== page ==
Well, about six weeks prior to the flight, I visited the company. I wanted to meet the people behind the aircraft, and I liked them so decided to join this adventure. And then I started to read different books about crossing the Atlantic Ocean flying from east to west. The problem is there are not many and they are all very old books from the 70s and 80s. Then I started to do research on the weather because that is the most important factor for this type of flight. Basically, I was sitting in front of the weather data every day – I was checking the weather all over the North Atlantic about 10-15 times a day. And of course, you must prepare for all sorts of different problems you might have along the way, for instance problems arising from the location of different airports. There is an airport I landed at, which has a gravel airfield in between two mountains. During the approach, you must fly inside the fjord. There are many, many aircraft wrecks on the seabed at the entrance… So, you can imagine the amount of research we have done before the take off.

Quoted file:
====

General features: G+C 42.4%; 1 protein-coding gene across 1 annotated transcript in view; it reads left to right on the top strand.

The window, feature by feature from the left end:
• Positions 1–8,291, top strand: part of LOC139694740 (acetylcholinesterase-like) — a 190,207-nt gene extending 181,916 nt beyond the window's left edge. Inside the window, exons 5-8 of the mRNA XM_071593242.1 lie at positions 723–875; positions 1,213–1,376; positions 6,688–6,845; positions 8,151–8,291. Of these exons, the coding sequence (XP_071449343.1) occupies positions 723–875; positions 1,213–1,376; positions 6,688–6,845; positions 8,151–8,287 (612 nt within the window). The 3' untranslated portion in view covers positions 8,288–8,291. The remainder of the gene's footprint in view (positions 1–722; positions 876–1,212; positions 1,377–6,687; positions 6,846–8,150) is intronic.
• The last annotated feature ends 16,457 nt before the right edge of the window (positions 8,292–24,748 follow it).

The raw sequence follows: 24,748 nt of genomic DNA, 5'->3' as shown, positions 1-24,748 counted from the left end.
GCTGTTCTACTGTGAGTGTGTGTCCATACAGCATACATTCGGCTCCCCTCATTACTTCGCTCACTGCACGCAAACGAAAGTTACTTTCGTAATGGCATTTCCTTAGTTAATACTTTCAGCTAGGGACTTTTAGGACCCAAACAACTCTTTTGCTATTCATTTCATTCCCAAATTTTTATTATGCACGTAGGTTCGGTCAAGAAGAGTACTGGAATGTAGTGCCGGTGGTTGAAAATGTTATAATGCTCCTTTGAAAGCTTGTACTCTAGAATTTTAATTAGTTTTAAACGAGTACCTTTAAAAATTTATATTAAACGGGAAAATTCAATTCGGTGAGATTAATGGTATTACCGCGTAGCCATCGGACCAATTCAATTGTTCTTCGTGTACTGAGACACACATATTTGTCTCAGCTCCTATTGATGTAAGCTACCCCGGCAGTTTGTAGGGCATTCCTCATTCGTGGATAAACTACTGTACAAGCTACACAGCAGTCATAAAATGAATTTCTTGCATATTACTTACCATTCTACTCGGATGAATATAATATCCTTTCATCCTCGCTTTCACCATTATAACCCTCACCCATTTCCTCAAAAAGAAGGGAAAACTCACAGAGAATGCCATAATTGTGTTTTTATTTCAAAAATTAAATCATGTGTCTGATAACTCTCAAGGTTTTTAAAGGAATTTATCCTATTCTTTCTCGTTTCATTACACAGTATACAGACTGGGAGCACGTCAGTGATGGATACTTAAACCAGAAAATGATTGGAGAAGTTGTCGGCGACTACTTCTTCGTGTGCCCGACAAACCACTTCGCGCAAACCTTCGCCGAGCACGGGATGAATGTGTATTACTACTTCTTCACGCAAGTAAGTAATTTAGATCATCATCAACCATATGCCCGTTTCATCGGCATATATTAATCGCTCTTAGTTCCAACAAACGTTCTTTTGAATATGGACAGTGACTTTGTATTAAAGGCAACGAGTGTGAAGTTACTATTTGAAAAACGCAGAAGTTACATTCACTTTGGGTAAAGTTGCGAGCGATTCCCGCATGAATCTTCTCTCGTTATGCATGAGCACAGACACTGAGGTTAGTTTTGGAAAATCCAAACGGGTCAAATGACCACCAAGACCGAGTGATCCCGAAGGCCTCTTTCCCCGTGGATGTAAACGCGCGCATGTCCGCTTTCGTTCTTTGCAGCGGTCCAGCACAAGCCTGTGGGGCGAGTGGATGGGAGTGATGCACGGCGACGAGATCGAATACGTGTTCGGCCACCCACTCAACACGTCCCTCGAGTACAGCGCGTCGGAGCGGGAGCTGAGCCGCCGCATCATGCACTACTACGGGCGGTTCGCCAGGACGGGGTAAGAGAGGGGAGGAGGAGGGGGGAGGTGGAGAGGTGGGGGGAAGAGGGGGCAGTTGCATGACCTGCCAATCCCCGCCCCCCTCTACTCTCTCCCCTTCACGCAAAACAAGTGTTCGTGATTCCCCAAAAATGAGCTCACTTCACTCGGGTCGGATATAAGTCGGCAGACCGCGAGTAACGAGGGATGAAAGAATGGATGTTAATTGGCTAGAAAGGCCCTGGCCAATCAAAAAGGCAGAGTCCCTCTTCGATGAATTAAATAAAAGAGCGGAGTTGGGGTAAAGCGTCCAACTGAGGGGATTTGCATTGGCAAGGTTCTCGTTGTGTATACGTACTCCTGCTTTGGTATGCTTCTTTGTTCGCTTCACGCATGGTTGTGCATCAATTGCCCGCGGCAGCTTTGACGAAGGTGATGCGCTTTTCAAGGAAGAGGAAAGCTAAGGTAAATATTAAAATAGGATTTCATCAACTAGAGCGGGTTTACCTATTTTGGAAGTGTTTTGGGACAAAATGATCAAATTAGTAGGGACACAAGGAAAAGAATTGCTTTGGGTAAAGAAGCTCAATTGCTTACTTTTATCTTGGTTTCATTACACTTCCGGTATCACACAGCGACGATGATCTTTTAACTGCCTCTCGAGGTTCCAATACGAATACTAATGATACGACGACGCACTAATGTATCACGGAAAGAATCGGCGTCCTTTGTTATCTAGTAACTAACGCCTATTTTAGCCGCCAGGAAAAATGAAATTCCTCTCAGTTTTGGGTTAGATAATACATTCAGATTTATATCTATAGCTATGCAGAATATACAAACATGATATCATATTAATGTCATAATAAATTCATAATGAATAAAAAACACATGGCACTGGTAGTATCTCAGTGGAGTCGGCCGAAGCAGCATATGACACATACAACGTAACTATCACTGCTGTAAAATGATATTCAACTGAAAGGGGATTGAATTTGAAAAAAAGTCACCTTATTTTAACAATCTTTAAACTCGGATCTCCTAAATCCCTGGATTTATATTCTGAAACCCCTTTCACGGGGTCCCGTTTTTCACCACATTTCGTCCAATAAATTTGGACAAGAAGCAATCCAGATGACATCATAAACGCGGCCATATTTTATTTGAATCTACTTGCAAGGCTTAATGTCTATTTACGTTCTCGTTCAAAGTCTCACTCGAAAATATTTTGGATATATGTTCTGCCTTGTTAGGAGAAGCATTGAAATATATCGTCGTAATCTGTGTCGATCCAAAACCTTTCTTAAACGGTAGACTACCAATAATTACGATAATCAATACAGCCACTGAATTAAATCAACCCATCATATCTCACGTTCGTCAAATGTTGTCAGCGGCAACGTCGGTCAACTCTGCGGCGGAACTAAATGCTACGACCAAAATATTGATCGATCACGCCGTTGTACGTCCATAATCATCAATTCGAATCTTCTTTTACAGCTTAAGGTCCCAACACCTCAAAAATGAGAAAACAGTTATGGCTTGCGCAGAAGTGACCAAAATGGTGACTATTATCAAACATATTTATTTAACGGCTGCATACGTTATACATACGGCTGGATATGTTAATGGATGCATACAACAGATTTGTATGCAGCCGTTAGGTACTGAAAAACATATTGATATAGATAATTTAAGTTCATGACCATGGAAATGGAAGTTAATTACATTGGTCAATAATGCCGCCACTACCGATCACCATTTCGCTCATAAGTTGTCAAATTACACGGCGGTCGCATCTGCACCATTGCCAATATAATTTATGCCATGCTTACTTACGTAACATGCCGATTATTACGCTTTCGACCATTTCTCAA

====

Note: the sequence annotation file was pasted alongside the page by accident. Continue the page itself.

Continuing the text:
What was the special equipment you had to take with you, which you would not include on an everyday flight?
It was not easy. I needed to obtain a life raft and a survival suit, a special life jacket – with enough water and food for two days in it – and a personal locator beacon. This all together weighed about 20 kilograms, and I had to wear it all along the way above the waters, so from Scotland to Iceland, from Iceland to Greenland and from Greenland to Canada.
How did you feel about the flight at the moment of departure?
The right word is “cautious”, I think. I got familiar with the aircraft and the fuel system before the take off, so everything went smoothly from the first day. Excitement came after finishing the trip.